As the COVID-19 pandemic continues to unfold, its implications for Asia and the Pacific have been particularly hard. Social protection systems play a critical role in mitigating risks and supporting vulnerable groups through these unprecedented times. COVID-19 has exposed gaps and challenges in the social protection landscape across countries and imposed an opportunity for policy makers to re-evaluate investments and strategies.

This was the context considered for the webinar “The role of social protection during COVID-19 crisis and recovery in Asia and the Pacific” held on February 1st, 2022. The session was organised by the Asian Development Bank (ADB) with support from It was also the fourth webinar on the Asia-Pacific Social Protection Webinar series, a series developed in conjunction with the Asia-Pacific Social Protection Online Community at

For this webinar, speakers presented the results of two studies published by ADB on social protection interventions and initiatives during the COVID-19 crisis and recovery.  ADB consultants Anand Ramesh Kumar and Arthur van de Meerendonk, presented their recently-published working paper on  “COVID-19 and Social Protection in Asia and the Pacific: Projected Costs for 2020–2030”.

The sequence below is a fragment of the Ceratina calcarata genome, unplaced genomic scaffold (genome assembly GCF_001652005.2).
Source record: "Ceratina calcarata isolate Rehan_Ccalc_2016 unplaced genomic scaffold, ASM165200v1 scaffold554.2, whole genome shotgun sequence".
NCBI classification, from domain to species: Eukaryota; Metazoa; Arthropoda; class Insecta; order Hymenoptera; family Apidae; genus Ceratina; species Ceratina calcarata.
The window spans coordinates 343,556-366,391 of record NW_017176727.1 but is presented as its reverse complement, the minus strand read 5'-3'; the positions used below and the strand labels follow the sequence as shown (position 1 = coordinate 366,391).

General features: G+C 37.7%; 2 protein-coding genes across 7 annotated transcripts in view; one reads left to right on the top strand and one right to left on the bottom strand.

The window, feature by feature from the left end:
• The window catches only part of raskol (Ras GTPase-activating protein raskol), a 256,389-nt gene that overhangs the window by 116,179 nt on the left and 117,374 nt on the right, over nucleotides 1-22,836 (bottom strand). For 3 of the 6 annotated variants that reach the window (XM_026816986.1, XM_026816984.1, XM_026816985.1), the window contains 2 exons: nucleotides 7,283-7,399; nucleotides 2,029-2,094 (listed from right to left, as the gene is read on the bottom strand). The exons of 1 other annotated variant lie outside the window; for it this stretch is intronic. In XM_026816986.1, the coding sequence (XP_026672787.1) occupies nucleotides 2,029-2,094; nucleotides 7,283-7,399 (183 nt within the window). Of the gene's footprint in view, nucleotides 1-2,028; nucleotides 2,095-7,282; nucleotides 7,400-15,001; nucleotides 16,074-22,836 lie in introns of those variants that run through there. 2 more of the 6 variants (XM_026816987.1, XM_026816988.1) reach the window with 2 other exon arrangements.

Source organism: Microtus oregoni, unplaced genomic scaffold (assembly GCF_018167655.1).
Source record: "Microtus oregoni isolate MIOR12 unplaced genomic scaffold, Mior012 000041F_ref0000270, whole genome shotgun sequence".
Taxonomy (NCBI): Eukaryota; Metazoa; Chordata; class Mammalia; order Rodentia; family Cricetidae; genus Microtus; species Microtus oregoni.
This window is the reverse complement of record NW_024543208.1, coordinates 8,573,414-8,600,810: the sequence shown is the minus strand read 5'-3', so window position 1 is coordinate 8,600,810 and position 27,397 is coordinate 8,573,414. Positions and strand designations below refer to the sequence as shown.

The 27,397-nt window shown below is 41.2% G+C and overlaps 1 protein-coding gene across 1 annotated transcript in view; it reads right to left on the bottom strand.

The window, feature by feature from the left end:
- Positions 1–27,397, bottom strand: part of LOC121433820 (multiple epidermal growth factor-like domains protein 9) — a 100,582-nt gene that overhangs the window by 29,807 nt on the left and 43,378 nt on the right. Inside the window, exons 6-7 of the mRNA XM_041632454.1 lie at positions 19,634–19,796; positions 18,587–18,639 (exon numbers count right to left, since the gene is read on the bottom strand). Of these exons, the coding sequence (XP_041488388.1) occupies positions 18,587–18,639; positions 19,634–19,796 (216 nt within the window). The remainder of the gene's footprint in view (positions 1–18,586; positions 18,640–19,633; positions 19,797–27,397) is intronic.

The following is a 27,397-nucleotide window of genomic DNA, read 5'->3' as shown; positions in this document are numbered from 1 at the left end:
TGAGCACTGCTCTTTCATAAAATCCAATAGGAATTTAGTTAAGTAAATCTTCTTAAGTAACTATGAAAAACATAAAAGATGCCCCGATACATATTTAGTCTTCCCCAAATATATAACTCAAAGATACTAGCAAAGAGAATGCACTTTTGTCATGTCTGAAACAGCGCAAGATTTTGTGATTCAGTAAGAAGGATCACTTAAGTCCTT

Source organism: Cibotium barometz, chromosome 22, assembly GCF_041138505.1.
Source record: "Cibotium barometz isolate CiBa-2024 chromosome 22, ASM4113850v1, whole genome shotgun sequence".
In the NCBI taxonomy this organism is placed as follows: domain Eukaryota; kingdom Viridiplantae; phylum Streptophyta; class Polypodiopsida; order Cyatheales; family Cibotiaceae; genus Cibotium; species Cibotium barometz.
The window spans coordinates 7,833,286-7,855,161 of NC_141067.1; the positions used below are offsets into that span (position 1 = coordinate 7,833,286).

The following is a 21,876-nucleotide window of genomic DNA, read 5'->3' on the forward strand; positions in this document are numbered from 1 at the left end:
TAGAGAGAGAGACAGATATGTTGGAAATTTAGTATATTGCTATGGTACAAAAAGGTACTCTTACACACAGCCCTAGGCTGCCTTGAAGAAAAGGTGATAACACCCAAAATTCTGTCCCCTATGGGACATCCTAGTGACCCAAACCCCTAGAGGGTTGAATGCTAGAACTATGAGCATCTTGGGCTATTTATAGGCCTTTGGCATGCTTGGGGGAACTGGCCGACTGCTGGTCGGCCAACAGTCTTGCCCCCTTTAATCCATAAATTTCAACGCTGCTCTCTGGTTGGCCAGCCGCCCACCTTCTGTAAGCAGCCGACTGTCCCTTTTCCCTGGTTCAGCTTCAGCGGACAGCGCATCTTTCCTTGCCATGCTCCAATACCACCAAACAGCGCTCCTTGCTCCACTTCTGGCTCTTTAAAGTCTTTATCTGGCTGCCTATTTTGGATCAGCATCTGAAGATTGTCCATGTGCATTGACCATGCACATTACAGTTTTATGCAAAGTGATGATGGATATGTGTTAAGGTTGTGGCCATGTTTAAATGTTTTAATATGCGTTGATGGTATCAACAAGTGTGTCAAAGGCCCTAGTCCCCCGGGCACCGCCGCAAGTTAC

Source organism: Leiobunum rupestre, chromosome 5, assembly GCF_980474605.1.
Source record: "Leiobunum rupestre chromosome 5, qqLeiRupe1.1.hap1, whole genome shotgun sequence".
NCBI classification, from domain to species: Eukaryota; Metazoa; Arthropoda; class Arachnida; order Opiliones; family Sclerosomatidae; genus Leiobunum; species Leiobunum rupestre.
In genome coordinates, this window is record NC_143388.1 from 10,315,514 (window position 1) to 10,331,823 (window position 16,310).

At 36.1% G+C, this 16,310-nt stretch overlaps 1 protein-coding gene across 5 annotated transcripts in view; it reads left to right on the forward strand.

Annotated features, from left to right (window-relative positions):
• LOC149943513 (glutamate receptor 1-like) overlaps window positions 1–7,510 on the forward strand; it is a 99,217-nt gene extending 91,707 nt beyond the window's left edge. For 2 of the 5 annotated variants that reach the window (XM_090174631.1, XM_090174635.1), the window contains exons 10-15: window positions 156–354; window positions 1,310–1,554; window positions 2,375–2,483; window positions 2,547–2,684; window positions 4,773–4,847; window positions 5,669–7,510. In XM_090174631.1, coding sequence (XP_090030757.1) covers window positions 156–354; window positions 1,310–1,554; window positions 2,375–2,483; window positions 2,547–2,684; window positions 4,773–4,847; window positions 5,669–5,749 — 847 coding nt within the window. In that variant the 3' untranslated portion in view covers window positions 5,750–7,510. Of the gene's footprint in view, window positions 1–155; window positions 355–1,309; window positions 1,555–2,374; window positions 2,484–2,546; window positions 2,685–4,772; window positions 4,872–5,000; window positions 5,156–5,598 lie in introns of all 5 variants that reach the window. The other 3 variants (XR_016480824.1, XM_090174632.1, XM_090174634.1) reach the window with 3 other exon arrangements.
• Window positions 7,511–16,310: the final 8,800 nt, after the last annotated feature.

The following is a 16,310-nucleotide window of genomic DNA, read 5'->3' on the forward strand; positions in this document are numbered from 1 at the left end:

The working paper introduces the Social Protection Reform Simulation Model (SPRS20), a social protection costing tool developed to estimate the additional costs associated with delivering adequate social protection coverage through the crisis period and the transition to recovery. It also allows users to estimate the costs of delivering a customizable social protection floor, while factoring for the economic and social recovery anticipated from the COVID-19 crisis, leading up to the targets under the Sustainable Development Goals (SDGs). The model can be used to assist policy makers in weighing policy options and supporting informed decision making for social protection programming in their countries.

Mr. Kumar explained how the model is customizable, with a wide range of programmes that can be included in a country’s social protection package from social insurance, social assistance, or labour market programmes. It also allows users to select the level of benefits, benefit adjustment mechanisms, benefit durations and other parameters, and produces results which can be disaggregated by gender, poverty status, etc. The scope of the current costing exercise allows three phases, which are, firstly, the 2020 emergency phase, secondly the transition/recovery phase (2021-2023), and then the third phase, in which the model allows to simulate the build up to social protection floors (up to 2030), which can be tailored to the needs of each country.